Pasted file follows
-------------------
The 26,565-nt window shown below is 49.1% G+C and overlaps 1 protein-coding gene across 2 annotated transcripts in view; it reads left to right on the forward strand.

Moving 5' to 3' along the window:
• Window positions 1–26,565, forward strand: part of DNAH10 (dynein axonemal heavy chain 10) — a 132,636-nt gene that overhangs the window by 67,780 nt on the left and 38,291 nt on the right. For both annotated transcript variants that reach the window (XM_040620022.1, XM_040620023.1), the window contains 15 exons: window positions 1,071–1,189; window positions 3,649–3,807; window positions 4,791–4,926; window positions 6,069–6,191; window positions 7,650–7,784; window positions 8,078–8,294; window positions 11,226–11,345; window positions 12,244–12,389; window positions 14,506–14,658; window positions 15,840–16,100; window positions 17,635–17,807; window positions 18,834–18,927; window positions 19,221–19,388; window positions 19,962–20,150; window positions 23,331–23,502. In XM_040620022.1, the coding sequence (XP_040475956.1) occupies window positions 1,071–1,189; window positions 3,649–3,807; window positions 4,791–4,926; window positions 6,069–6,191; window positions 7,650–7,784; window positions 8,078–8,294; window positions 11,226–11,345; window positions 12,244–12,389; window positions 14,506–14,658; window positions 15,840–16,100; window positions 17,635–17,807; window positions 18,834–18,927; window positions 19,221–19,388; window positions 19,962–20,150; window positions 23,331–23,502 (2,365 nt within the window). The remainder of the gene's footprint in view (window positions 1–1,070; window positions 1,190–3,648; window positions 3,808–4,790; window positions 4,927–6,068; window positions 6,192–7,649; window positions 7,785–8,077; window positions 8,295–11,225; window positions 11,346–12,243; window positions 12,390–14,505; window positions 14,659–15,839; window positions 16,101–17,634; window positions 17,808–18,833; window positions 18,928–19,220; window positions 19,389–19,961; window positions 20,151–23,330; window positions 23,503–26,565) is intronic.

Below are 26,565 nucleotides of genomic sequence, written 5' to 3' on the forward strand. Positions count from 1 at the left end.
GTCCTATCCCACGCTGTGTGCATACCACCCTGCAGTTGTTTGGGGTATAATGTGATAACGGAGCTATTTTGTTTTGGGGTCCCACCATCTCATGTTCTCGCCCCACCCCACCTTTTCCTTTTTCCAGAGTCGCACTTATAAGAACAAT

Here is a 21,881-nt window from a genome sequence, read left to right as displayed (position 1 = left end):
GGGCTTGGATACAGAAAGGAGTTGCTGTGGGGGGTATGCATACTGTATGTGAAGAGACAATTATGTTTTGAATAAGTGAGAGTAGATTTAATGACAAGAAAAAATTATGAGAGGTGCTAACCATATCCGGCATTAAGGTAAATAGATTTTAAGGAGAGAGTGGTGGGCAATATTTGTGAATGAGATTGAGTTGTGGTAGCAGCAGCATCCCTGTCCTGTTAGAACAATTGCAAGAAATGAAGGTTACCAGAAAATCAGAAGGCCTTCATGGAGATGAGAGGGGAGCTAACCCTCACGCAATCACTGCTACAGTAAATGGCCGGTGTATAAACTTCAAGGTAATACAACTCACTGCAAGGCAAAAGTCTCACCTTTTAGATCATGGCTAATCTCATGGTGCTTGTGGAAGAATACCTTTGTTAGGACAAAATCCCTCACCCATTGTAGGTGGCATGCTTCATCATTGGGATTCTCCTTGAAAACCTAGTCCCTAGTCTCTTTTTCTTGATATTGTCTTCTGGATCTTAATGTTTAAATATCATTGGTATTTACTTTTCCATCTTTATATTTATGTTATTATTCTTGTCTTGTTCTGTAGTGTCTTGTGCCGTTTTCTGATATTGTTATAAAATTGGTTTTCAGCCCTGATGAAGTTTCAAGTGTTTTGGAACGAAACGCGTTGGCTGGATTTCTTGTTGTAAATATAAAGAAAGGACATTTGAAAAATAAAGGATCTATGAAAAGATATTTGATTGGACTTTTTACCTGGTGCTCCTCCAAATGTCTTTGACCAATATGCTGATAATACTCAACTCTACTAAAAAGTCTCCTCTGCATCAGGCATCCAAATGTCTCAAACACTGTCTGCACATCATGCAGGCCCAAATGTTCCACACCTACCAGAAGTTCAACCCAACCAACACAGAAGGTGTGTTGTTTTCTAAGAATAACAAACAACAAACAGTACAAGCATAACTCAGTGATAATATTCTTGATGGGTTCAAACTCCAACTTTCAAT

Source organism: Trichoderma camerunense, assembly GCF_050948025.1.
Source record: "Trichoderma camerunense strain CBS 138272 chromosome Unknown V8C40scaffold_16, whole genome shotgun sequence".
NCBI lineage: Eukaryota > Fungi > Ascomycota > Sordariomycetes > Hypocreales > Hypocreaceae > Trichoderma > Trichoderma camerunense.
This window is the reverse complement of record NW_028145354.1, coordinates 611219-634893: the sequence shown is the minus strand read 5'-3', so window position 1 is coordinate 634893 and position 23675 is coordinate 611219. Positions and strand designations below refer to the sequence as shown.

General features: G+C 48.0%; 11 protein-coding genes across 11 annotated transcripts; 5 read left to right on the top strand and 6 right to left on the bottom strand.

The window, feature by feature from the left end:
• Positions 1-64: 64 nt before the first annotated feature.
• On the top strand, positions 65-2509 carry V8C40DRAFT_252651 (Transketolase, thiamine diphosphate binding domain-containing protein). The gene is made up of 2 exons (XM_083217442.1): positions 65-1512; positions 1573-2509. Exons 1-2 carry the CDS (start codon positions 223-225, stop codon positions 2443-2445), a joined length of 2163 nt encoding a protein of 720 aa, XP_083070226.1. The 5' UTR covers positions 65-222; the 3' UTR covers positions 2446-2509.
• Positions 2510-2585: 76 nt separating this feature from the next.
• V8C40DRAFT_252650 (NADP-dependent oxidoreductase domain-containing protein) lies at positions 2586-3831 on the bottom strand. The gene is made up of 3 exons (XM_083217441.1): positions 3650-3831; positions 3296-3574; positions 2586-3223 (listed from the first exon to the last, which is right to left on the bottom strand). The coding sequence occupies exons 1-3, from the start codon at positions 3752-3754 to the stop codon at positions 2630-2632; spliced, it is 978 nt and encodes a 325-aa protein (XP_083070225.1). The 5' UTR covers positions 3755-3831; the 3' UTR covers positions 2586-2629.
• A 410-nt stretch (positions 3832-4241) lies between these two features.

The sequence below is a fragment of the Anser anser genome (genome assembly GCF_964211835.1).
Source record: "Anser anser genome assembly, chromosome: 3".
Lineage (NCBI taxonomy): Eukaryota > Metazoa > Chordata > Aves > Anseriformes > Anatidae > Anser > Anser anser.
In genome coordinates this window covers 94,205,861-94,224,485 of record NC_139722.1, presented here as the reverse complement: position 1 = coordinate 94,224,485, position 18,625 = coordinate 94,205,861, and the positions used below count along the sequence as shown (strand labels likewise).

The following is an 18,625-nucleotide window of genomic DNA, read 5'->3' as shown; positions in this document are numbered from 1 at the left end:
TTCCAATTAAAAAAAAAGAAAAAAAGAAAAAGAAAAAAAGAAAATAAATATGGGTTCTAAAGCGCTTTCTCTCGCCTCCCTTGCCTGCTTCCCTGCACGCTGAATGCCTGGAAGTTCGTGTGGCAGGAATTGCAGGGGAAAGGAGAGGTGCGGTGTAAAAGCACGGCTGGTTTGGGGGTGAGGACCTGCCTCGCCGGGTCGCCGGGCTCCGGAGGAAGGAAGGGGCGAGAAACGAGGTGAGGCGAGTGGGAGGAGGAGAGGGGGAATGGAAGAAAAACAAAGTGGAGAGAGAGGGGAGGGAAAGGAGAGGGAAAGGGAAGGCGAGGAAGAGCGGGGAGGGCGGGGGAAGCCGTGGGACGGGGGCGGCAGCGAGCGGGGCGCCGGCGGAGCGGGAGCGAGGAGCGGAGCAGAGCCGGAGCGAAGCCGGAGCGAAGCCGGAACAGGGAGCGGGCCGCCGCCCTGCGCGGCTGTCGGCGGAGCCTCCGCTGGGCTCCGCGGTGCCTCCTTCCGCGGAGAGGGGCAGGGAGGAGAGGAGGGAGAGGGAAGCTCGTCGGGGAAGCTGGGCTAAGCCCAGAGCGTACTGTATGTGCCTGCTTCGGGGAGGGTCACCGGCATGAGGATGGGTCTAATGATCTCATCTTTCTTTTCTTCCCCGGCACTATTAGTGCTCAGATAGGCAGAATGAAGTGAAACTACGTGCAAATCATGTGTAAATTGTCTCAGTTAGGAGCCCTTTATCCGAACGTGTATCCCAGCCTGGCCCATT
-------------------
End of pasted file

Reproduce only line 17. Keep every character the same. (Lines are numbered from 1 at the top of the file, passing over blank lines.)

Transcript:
• V8C40DRAFT_252650 (NADP-dependent oxidoreductase domain-containing protein) lies at positions 2586-3831 on the bottom strand. The gene is made up of 3 exons (XM_083217441.1): positions 3650-3831; positions 3296-3574; positions 2586-3223 (listed from the first exon to the last, which is right to left on the bottom strand). The coding sequence occupies exons 1-3, from the start codon at positions 3752-3754 to the stop codon at positions 2630-2632; spliced, it is 978 nt and encodes a 325-aa protein (XP_083070225.1). The 5' UTR covers positions 3755-3831; the 3' UTR covers positions 2586-2629.